Thursday , April 11, 2013 - 12:01 PM
WASHINGTON — Regulators have ordered the owner of a Washington-based online trading company to stop raising money after accusing the firm of fraud that threatens the investments of nearly five dozen people — mostly professional basketball and football players.
A complaint issued late Wednesday by the Financial Industry Regulatory Authority alleges that Success Trade Securities and its founder misrepresented or omitted key facts when it borrowed more than $18 million from 58 investors starting in March 2009.
The complaint did not name the investors but said most were current or former NFL and NBA players. The investors were promised an annual interest rate of at least 12.5 percent, and sometimes up to 26 percent, according to FINRA, a self-regulatory body that oversees broker dealers.
But the company and its founder, Fuad Ahmed, used the money in ways that they did not disclose to investors, the complaint said. Investors did not know that roughly $4 million borrowed from some of them was used to pay the monthly interest owed to other investors or that their proceeds paid the $1,300-a-month lease on Ahmed’s Range Rover.
FINRA also alleges that Ahmed used $800,000 to cover his credit card bills, travel and other personal expenditures. Investor proceeds also went toward an $82,000 interest-free loan for Ahmed’s brother, FINRA alleges.
The regulatory body filed an order to halt the activities while it investigates. Ahmed and the company agreed to the order without admitting or denying guilt. The group can fine the firm or bar Ahmed from the securities industry, depending on the outcome of the probe.
Ahmed did not immediately respond to a request for comment.
Ahmed founded Success Trade Securities in 1998 after working for several broker dealers, including Smith Barney. He gained national attention in 2007 with the launch of Just2Trade, a discount online trading business that aimed to compete with better-known names such as Etrade by charging much lower fees. That business won accolades from the financial press and landed on Barron’s list of best online brokers of 2013.
But Just2Trade and LowTrades, the two divisions of Success Trade Securities, did not generate enough revenue to cover the company’s expenses, the complaint said. Together, they had about half of the business necessary to be profitable. The parent company, Success Trade, relied almost exclusively on loans from investors — through promissory notes — to keep its subsidiaries solvent.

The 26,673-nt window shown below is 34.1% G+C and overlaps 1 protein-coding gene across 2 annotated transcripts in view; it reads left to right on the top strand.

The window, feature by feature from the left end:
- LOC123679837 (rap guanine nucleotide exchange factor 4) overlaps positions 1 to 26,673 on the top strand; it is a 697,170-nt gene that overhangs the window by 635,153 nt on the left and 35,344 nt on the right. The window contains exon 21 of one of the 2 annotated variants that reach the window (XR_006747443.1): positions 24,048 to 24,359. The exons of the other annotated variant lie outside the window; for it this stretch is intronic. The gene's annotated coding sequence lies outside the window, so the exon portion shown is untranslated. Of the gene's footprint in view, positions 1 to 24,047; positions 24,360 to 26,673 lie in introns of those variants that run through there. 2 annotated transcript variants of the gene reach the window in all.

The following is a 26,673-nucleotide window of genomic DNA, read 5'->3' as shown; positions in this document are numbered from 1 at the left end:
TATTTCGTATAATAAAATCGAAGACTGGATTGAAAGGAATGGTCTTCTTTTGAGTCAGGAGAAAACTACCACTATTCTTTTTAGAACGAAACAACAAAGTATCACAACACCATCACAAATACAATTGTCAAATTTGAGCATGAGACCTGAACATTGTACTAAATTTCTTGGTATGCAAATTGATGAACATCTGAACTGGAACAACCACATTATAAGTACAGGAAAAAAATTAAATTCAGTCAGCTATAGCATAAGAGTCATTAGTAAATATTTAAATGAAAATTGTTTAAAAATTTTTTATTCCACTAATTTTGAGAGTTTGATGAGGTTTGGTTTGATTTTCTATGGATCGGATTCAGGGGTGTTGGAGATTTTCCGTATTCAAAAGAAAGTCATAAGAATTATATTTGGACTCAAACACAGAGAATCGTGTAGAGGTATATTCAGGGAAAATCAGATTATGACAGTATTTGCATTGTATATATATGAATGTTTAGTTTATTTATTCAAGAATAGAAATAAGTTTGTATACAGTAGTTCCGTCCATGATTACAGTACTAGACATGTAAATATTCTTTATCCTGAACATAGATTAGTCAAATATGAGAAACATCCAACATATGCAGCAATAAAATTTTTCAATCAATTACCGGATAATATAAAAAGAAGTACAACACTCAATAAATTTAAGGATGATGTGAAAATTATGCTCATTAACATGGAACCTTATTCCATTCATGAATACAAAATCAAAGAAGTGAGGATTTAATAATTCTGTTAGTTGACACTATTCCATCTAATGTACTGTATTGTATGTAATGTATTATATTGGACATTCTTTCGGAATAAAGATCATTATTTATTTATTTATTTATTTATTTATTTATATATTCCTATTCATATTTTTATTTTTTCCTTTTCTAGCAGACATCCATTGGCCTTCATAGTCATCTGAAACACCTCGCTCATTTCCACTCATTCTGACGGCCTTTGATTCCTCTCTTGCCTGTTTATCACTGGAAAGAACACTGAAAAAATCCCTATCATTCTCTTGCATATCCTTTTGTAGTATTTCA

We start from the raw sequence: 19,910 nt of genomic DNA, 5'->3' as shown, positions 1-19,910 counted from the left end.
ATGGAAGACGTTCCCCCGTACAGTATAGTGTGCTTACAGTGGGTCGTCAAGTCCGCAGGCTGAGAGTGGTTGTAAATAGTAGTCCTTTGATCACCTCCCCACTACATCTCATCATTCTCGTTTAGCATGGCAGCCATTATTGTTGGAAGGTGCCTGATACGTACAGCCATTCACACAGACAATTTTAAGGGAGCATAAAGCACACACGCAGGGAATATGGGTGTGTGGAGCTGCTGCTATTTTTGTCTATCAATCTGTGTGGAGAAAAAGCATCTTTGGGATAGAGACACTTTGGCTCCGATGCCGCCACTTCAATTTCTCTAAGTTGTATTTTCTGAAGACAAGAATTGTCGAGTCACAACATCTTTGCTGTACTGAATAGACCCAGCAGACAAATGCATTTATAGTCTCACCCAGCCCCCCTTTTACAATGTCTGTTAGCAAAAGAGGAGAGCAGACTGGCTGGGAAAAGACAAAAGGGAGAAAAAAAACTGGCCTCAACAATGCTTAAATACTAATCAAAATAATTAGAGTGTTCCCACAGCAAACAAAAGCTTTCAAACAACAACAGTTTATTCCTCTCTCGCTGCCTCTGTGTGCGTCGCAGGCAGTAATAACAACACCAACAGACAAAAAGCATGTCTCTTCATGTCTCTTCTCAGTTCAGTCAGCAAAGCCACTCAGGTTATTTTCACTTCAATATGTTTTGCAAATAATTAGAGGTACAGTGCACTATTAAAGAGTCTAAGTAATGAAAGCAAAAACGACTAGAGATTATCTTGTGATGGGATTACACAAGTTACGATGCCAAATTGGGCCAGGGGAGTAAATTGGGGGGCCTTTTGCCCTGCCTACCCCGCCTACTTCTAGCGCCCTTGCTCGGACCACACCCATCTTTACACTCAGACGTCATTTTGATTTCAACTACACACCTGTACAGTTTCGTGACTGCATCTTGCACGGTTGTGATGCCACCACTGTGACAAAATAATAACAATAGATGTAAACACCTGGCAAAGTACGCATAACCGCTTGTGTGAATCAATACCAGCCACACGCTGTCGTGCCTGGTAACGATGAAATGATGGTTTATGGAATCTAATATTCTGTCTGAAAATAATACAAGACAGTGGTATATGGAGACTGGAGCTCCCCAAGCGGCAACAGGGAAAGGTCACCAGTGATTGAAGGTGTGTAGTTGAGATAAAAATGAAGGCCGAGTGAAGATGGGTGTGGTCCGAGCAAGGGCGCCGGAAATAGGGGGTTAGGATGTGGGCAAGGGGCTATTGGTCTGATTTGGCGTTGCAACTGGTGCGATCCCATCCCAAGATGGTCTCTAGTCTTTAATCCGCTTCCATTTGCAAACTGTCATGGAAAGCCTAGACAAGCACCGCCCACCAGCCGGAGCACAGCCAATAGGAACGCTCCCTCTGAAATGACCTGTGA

Without revenue needed to operate the business and pay the exorbitant interest owed to investors, the company kept selling more promissory notes. It raised $18 million after leading investors to believe it was only raising $5 million, the complaint said.
Athletes were the main source of the loans, and Success Trade Securities got to know them through an investment advisory firm in McLean, Va., called Jade Private Wealth Management, or JPW. On its website, JPW says it specializes in “developing and maintaining a well thought out wealth accumulation plan” for professional athletes.
The complaint does not accuse JPW of wrongdoing, but it laid out its relationship with Success Trade Securities, which allegedly funded JPW’s operations from March 2009 through March 2010. The complaint did not explain why the funding stopped.
JPW remains an independent contractor of Success Trade Securities and operates out of the trading company’s McLean office, the complaint said. Of the 15 people employed by Success Trade Securities, three of them also work for JPW.
“Typically, investors were introduced to [Success Trade] through JPW,” and nearly all the investors in the trading firm were clients of JPW, the complaint said.
JPW is cooperating with the investigation, said Jacob Frenkel, who is representing JPW in this investigation. The company “feels confident that the introductions, recommendations and asset management strategies it advanced for its clients were and are in their best interests,” Frenkel said. “Nevertheless, they’re troubled and disappointed by the allegations against Success Trade.”
The complaint did not say how much money investors lost, if any.
But it said that when the promissory notes started to mature in November, about three years after they were issued, Ahmed allegedly knew the company did not have the funds to pay back the principal. He asked some note holders to extend the terms of their notes at a higher interest rate. He asked others to convert their notes into stock, basically giving them an equity in a worthless firm. At least five took him up on the offers.
Ahmed led them to believe that he would acquire an Australian online broker-dealer for $15.6 million in cash by April and publicly list his company’s stock on a foreign exchange, the complaint said.
But as of April 4, the parent company had only $25,000 in the bank.
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